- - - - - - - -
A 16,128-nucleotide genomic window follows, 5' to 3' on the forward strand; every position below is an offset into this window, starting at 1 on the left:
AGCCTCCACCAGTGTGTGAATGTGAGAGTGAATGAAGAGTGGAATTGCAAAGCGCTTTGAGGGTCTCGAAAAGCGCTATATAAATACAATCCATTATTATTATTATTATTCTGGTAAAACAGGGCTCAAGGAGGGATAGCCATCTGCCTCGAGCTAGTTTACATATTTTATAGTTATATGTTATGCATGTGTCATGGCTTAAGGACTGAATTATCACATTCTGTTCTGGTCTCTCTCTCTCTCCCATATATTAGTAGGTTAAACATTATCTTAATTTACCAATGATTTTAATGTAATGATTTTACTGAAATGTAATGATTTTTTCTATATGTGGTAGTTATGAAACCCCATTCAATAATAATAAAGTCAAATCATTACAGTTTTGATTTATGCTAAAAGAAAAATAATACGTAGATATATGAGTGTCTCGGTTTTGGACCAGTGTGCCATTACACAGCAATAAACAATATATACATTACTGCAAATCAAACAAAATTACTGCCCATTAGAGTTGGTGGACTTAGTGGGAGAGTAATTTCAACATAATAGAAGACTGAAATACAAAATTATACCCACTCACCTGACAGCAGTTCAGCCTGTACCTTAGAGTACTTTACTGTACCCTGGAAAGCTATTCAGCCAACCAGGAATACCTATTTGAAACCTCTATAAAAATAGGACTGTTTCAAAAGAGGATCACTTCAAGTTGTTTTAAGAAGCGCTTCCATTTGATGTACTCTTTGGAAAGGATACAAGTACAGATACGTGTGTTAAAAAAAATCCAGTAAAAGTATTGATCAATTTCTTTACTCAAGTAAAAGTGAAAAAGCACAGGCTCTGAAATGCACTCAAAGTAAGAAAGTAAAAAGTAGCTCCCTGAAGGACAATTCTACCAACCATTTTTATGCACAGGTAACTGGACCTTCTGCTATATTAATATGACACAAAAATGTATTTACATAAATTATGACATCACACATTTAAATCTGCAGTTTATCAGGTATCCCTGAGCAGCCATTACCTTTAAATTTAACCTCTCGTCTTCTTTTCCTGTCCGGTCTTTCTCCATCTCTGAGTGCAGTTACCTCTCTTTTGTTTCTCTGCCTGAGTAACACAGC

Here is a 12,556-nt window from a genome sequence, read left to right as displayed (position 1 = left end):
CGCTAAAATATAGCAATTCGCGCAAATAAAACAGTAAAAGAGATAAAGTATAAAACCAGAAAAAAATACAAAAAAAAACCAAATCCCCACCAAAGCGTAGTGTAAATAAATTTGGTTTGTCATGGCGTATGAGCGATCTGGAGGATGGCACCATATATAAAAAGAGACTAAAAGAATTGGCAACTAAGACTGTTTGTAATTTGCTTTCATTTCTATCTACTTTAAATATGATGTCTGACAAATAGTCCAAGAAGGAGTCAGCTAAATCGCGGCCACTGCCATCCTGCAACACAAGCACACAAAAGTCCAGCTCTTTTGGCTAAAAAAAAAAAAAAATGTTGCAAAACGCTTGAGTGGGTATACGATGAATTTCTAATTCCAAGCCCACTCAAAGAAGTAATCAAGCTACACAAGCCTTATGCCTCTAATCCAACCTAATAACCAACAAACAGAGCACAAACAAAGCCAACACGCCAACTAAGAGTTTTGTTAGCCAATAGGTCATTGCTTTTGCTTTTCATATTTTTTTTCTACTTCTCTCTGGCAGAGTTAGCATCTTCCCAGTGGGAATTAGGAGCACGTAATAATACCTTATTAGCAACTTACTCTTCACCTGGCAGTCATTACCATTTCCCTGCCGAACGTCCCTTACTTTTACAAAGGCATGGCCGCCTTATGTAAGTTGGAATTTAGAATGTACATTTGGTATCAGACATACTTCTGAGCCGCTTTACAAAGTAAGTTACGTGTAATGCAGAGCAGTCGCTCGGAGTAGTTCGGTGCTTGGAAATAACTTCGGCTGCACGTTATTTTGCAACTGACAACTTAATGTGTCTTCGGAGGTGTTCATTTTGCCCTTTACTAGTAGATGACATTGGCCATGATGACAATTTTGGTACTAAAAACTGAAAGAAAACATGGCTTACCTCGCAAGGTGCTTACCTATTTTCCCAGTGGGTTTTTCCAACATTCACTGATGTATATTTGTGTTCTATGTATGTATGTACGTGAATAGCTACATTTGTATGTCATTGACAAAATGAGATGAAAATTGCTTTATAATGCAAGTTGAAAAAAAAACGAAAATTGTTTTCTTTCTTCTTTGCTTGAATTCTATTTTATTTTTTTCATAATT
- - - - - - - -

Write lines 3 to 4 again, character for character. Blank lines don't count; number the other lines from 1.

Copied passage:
Here is a 12,556-nt window from a genome sequence, read left to right as displayed (position 1 = left end):
CGCTAAAATATAGCAATTCGCGCAAATAAAACAGTAAAAGAGATAAAGTATAAAACCAGAAAAAAATACAAAAAAAAACCAAATCCCCACCAAAGCGTAGTGTAAATAAATTTGGTTTGTCATGGCGTATGAGCGATCTGGAGGATGGCACCATATATAAAAAGAGACTAAAAGAATTGGCAACTAAGACTGTTTGTAATTTGCTTTCATTTCTATCTACTTTAAATATGATGTCTGACAAATAGTCCAAGAAGGAGTCAGCTAAATCGCGGCCACTGCCATCCTGCAACACAAGCACACAAAAGTCCAGCTCTTTTGGCTAAAAAAAAAAAAAAATGTTGCAAAACGCTTGAGTGGGTATACGATGAATTTCTAATTCCAAGCCCACTCAAAGAAGTAATCAAGCTACACAAGCCTTATGCCTCTAATCCAACCTAATAACCAACAAACAGAGCACAAACAAAGCCAACACGCCAACTAAGAGTTTTGTTAGCCAATAGGTCATTGCTTTTGCTTTTCATATTTTTTTTCTACTTCTCTCTGGCAGAGTTAGCATCTTCCCAGTGGGAATTAGGAGCACGTAATAATACCTTATTAGCAACTTACTCTTCACCTGGCAGTCATTACCATTTCCCTGCCGAACGTCCCTTACTTTTACAAAGGCATGGCCGCCTTATGTAAGTTGGAATTTAGAATGTACATTTGGTATCAGACATACTTCTGAGCCGCTTTACAAAGTAAGTTACGTGTAATGCAGAGCAGTCGCTCGGAGTAGTTCGGTGCTTGGAAATAACTTCGGCTGCACGTTATTTTGCAACTGACAACTTAATGTGTCTTCGGAGGTGTTCATTTTGCCCTTTACTAGTAGATGACATTGGCCATGATGACAATTTTGGTACTAAAAACTGAAAGAAAACATGGCTTACCTCGCAAGGTGCTTACCTATTTTCCCAGTGGGTTTTTCCAACATTCACTGATGTATATTTGTGTTCTATGTATGTATGTACGTGAATAGCTACATTTGTATGTCATTGACAAAATGAGATGAAAATTGCTTTATAATGCAAGTTGAAAAAAAAACGAAAATTGTTTTCTTTCTTCTTTGCTTGAATTCTATTTTATTTTTTTCATAATT